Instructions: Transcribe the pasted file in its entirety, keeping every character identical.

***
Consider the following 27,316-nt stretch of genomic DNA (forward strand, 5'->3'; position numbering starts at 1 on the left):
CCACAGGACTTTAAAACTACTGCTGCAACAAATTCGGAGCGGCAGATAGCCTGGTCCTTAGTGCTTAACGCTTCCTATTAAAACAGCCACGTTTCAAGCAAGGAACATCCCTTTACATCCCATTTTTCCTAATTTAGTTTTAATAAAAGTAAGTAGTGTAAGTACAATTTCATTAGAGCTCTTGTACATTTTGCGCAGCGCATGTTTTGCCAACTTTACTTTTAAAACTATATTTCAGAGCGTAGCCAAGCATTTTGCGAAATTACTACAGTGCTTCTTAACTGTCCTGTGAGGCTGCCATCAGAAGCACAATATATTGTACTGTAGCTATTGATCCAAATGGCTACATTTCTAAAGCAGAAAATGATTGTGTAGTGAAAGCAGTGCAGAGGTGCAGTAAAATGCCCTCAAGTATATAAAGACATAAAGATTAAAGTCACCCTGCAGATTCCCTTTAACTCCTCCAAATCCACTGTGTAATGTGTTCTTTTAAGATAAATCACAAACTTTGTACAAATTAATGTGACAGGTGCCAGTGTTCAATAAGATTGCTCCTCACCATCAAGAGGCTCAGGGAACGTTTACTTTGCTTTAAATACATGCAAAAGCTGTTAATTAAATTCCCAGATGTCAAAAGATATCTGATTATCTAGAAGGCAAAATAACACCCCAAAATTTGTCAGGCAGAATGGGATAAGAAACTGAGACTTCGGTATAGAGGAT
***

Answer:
Consider the following 27,316-nt stretch of genomic DNA (forward strand, 5'->3'; position numbering starts at 1 on the left):
CCACAGGACTTTAAAACTACTGCTGCAACAAATTCGGAGCGGCAGATAGCCTGGTCCTTAGTGCTTAACGCTTCCTATTAAAACAGCCACGTTTCAAGCAAGGAACATCCCTTTACATCCCATTTTTCCTAATTTAGTTTTAATAAAAGTAAGTAGTGTAAGTACAATTTCATTAGAGCTCTTGTACATTTTGCGCAGCGCATGTTTTGCCAACTTTACTTTTAAAACTATATTTCAGAGCGTAGCCAAGCATTTTGCGAAATTACTACAGTGCTTCTTAACTGTCCTGTGAGGCTGCCATCAGAAGCACAATATATTGTACTGTAGCTATTGATCCAAATGGCTACATTTCTAAAGCAGAAAATGATTGTGTAGTGAAAGCAGTGCAGAGGTGCAGTAAAATGCCCTCAAGTATATAAAGACATAAAGATTAAAGTCACCCTGCAGATTCCCTTTAACTCCTCCAAATCCACTGTGTAATGTGTTCTTTTAAGATAAATCACAAACTTTGTACAAATTAATGTGACAGGTGCCAGTGTTCAATAAGATTGCTCCTCACCATCAAGAGGCTCAGGGAACGTTTACTTTGCTTTAAATACATGCAAAAGCTGTTAATTAAATTCCCAGATGTCAAAAGATATCTGATTATCTAGAAGGCAAAATAACACCCCAAAATTTGTCAGGCAGAATGGGATAAGAAACTGAGACTTCGGTATAGAGGAT